Varma and Wendler1 recently focused on the medical ethical challenge represented by the treatment for people lacking advanced directives or designated surrogates. They argue that it is fundamental to give them the same level of respect afforded those with surrogates. The clear identification of instruments to help physicians make treatment decisions consistent with the patient's preferences is mandatory. They propose a “population-based treatment indicator,” a computer-based tool that should be able to unravel a patient's choice by relying on the treatment preference of comparable individuals. The data to be implemented into the decisional algorithm are mainly based on “age and sex, and features of the patient's clinical situation, such as diagnosis.”1(p1712)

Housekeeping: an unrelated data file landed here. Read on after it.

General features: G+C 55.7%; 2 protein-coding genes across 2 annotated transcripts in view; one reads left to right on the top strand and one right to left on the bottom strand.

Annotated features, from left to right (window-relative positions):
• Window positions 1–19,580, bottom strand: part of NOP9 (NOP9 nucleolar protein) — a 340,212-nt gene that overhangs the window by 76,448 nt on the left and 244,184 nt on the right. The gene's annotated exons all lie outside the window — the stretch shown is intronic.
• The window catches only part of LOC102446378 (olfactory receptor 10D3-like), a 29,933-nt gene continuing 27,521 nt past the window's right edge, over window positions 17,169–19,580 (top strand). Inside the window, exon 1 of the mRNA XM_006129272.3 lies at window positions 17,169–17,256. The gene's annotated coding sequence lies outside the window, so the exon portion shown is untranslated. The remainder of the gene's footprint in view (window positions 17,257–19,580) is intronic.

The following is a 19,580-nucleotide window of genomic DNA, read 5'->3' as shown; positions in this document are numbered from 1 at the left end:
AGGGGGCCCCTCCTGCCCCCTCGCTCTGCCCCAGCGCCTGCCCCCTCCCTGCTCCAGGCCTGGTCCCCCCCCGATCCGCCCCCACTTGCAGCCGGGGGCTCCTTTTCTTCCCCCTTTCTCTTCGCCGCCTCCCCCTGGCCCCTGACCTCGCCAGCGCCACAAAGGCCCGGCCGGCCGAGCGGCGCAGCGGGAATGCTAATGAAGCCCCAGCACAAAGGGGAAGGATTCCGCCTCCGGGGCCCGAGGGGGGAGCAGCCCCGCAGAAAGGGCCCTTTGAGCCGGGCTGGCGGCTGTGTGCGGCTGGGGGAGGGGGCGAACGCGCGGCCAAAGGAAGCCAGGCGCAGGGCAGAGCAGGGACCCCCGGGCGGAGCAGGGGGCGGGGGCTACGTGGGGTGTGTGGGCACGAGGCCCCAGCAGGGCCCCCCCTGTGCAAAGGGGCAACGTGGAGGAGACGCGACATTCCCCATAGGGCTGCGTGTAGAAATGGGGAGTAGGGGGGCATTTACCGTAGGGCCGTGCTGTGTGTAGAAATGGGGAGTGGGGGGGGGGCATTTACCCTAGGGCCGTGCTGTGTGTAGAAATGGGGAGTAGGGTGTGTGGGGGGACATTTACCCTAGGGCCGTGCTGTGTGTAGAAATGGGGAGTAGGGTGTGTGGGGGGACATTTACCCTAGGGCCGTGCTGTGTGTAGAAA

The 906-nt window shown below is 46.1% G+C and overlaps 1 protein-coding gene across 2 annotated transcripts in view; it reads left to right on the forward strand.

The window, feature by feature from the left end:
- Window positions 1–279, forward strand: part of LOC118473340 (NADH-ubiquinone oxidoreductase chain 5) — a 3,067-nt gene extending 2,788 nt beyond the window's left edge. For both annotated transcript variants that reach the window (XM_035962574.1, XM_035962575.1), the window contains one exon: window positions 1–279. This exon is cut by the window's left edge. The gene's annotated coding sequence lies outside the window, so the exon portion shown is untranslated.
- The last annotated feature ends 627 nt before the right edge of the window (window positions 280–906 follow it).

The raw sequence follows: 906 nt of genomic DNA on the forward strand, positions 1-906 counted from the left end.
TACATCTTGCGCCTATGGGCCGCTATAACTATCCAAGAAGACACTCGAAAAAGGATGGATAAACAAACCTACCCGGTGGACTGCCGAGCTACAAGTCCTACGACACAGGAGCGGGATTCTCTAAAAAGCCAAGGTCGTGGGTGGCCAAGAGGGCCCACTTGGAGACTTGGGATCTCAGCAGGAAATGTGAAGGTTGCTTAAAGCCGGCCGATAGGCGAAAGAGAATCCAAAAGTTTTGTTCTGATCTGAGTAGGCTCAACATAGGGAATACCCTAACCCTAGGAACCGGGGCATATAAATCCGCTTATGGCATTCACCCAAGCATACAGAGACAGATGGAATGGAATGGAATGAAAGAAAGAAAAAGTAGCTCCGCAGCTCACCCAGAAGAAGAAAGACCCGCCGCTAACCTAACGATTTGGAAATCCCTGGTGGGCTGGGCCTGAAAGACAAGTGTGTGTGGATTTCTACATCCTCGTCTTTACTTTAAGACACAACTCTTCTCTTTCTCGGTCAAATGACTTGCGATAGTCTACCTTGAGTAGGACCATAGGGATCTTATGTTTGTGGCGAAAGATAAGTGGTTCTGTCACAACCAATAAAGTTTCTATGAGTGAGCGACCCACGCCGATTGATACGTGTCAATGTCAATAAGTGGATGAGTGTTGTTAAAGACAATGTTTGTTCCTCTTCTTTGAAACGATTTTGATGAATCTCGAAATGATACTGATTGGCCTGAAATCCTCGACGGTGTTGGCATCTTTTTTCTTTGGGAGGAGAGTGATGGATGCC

d’Aloja E, Pintor M, Paribello F, Pisu S. Neither Freedom nor Autonomy Without Beneficence. Arch Intern Med. 2008;168(5):548–549. doi:10.1001/archinte.168.5.548-b
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